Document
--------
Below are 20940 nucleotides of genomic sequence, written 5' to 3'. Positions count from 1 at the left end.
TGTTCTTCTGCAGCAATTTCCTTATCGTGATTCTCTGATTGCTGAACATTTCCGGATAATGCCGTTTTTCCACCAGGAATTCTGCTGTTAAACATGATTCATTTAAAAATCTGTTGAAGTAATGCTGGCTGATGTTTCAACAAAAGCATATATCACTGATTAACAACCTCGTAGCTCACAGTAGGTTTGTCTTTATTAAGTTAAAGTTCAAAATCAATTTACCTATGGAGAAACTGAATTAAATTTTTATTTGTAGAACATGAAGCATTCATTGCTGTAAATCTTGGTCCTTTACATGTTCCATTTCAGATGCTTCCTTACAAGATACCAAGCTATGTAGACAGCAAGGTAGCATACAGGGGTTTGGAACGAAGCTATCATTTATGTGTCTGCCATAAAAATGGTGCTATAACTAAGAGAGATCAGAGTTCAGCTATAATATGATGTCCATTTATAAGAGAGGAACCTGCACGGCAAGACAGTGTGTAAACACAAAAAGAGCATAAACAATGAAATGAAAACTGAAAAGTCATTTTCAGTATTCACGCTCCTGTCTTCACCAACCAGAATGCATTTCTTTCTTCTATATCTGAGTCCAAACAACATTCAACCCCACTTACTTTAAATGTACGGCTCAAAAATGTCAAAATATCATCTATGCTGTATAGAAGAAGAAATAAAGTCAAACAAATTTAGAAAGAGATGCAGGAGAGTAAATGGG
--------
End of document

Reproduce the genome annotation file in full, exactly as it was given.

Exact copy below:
Below are 20940 nucleotides of genomic sequence, written 5' to 3'. Positions count from 1 at the left end.
TGTTCTTCTGCAGCAATTTCCTTATCGTGATTCTCTGATTGCTGAACATTTCCGGATAATGCCGTTTTTCCACCAGGAATTCTGCTGTTAAACATGATTCATTTAAAAATCTGTTGAAGTAATGCTGGCTGATGTTTCAACAAAAGCATATATCACTGATTAACAACCTCGTAGCTCACAGTAGGTTTGTCTTTATTAAGTTAAAGTTCAAAATCAATTTACCTATGGAGAAACTGAATTAAATTTTTATTTGTAGAACATGAAGCATTCATTGCTGTAAATCTTGGTCCTTTACATGTTCCATTTCAGATGCTTCCTTACAAGATACCAAGCTATGTAGACAGCAAGGTAGCATACAGGGGTTTGGAACGAAGCTATCATTTATGTGTCTGCCATAAAAATGGTGCTATAACTAAGAGAGATCAGAGTTCAGCTATAATATGATGTCCATTTATAAGAGAGGAACCTGCACGGCAAGACAGTGTGTAAACACAAAAAGAGCATAAACAATGAAATGAAAACTGAAAAGTCATTTTCAGTATTCACGCTCCTGTCTTCACCAACCAGAATGCATTTCTTTCTTCTATATCTGAGTCCAAACAACATTCAACCCCACTTACTTTAAATGTACGGCTCAAAAATGTCAAAATATCATCTATGCTGTATAGAAGAAGAAATAAAGTCAAACAAATTTAGAAAGAGATGCAGGAGAGTAAATGGG